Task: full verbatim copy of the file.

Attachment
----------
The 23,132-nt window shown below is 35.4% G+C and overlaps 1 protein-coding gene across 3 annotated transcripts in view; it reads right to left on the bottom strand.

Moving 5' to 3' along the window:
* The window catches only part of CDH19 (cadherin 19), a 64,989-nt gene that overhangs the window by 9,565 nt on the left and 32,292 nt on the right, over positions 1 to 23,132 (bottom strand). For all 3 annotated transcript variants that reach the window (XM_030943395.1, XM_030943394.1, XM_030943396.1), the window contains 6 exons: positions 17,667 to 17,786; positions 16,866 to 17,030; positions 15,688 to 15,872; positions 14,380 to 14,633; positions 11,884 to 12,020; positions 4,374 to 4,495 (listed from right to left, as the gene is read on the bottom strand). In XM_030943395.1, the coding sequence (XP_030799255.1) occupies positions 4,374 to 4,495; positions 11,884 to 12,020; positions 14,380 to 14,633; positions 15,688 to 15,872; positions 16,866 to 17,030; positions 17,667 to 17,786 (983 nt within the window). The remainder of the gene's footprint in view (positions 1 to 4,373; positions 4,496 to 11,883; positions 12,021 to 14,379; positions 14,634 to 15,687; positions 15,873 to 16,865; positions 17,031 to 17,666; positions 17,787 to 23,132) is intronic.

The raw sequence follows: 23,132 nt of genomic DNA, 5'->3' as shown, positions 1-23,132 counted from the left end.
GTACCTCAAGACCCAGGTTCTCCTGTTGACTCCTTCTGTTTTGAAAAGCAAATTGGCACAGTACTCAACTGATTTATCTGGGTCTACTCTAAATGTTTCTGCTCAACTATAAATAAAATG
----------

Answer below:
The 23,132-nt window shown below is 35.4% G+C and overlaps 1 protein-coding gene across 3 annotated transcripts in view; it reads right to left on the bottom strand.

Moving 5' to 3' along the window:
* The window catches only part of CDH19 (cadherin 19), a 64,989-nt gene that overhangs the window by 9,565 nt on the left and 32,292 nt on the right, over positions 1 to 23,132 (bottom strand). For all 3 annotated transcript variants that reach the window (XM_030943395.1, XM_030943394.1, XM_030943396.1), the window contains 6 exons: positions 17,667 to 17,786; positions 16,866 to 17,030; positions 15,688 to 15,872; positions 14,380 to 14,633; positions 11,884 to 12,020; positions 4,374 to 4,495 (listed from right to left, as the gene is read on the bottom strand). In XM_030943395.1, the coding sequence (XP_030799255.1) occupies positions 4,374 to 4,495; positions 11,884 to 12,020; positions 14,380 to 14,633; positions 15,688 to 15,872; positions 16,866 to 17,030; positions 17,667 to 17,786 (983 nt within the window). The remainder of the gene's footprint in view (positions 1 to 4,373; positions 4,496 to 11,883; positions 12,021 to 14,379; positions 14,634 to 15,687; positions 15,873 to 16,865; positions 17,031 to 17,666; positions 17,787 to 23,132) is intronic.

The raw sequence follows: 23,132 nt of genomic DNA, 5'->3' as shown, positions 1-23,132 counted from the left end.
GTACCTCAAGACCCAGGTTCTCCTGTTGACTCCTTCTGTTTTGAAAAGCAAATTGGCACAGTACTCAACTGATTTATCTGGGTCTACTCTAAATGTTTCTGCTCAACTATAAATAAAATG